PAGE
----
I’ll never forget the one and only time I made the mistake of not listening to my mother’s warning of “Say that again, and I’ll wash your mouth out with soap.” I had been practicing asserting my “maturity” in language by using certain curse words. I was asked repeatedly to stop and didn’t heed the warning. Yes, she actually washed my mouth, and rest assured I learned my lesson. Soap leaves a terrible taste, not unlike the words I was using.
I’m not advocating this antiquated consequence, but engaging our senses in symbolism and to understand how our actions might affect others is powerful. Think of how we eat bitter herbs on Passover to remember the bitterness of Egypt. On the happier side, think of the candy thrown and eaten to taste the sweetness of a simcha.
The Torah is full of reminders of ways in which we might physically experience our missteps or cruel actions. One of the most prominent stories of “eating your words” comes out of this week’s Torah portion, Parshat Naso. This section of text is one of the longest in the Torah. In it we read of the different roles of the chiefs of the tribes, the number of Israelites in the army, and the ways in which the camp deals with those who are “other.” We also receive the blessing of the kohanim (the priests) and the laws of the Nazirite.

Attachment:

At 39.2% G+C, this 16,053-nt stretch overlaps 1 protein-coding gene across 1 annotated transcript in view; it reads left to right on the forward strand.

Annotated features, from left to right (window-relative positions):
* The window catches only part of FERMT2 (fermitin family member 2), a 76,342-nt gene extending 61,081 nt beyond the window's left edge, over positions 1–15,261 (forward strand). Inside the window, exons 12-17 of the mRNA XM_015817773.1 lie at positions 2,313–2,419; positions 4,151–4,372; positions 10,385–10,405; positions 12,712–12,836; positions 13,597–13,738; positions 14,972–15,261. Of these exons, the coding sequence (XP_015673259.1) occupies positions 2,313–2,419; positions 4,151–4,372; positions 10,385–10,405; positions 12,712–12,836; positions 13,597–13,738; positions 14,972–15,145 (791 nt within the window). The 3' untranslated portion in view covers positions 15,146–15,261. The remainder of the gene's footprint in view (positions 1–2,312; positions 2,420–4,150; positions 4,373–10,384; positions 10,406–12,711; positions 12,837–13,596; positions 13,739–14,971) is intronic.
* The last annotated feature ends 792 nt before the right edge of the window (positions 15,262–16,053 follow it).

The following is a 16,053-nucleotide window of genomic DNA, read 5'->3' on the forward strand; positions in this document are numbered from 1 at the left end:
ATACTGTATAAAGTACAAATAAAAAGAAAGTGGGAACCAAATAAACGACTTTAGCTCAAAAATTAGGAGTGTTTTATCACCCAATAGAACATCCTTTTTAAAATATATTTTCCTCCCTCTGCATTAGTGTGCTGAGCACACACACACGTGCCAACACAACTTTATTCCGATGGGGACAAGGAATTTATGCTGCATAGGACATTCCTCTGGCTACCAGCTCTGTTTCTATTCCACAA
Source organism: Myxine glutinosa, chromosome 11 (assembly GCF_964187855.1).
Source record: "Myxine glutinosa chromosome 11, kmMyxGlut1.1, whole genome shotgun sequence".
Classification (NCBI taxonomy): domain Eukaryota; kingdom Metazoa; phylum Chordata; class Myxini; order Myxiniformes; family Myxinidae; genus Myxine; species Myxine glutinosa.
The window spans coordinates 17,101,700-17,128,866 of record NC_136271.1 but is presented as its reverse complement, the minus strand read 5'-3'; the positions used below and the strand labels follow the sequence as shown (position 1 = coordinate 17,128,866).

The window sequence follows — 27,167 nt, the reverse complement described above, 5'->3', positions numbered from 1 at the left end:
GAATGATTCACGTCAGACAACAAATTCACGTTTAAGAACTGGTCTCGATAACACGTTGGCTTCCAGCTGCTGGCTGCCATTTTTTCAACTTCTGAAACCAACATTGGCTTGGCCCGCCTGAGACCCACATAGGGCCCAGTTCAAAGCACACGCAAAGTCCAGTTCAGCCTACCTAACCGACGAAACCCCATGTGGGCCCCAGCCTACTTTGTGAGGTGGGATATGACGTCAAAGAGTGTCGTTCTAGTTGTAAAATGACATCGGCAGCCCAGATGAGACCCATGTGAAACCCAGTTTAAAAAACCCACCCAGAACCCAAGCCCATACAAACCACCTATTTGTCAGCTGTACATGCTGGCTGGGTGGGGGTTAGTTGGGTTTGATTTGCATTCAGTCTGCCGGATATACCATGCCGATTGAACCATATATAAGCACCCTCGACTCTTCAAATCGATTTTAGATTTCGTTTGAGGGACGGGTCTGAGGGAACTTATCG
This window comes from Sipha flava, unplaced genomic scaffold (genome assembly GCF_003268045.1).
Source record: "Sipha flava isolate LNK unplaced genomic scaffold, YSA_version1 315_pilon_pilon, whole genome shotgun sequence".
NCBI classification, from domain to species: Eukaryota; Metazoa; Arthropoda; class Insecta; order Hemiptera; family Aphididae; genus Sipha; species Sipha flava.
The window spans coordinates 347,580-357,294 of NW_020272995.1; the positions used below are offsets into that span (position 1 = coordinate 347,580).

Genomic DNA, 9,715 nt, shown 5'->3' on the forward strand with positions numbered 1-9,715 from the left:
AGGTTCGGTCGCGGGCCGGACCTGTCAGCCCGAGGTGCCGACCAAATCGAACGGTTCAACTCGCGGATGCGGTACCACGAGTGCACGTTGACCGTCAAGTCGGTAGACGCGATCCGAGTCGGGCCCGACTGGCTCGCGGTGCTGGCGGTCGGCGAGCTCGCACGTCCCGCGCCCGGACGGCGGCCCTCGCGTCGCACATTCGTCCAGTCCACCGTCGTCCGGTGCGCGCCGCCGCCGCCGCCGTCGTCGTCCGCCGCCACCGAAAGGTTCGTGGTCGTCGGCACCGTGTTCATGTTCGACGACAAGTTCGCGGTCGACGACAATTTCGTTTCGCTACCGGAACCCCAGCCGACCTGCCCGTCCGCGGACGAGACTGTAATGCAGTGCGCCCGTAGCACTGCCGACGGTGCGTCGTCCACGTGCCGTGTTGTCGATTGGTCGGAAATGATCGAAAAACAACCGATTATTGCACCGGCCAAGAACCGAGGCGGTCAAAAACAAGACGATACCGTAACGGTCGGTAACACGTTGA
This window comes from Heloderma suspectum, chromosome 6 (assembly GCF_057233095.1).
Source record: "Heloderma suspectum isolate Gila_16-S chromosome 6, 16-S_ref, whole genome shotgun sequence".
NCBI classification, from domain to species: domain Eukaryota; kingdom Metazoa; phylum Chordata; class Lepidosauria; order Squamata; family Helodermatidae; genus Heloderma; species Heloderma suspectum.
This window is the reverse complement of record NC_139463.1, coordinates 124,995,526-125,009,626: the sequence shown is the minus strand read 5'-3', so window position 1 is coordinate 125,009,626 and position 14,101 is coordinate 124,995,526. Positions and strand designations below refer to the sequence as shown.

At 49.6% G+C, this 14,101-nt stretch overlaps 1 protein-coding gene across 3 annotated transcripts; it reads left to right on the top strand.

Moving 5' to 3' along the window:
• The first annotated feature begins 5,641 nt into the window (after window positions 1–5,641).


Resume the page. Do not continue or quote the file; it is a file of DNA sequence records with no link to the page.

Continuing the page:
Also within the words of the text is the story of the Sotah. The Sotah is the woman suspected of betraying her husband, and it involves a strange and somewhat demeaning ritual. The man is to bring his wife forward, and she is put through a series of rituals that include eating barley flour (the flour used for animals), drinking the water of bitterness, and the “loosening” of her hair. Once the woman drinks the potion, if she has betrayed her husband she will show physical signs of change. If not, her body will remain unharmed.
This is a pretty severe take on washing out your mouth, with waters of bitterness matching the bitterness of the situation. It’s similar to when Moses made the Israelite camp drink the ground-up powdered Golden Calf after that bitter incident, a part of the story not as well known.
We might not agree with the severity of these examples from the Bible, but the overarching idea is true. Things that involve more of our senses stick with us. From those certain smells that take you back to your grandmother’s kitchen, to the way you can pick up a musical instrument after many years and still play a song, our senses define our experiences. The more you involve your whole being in anything – Judaism included – the stronger your emotional ties will be.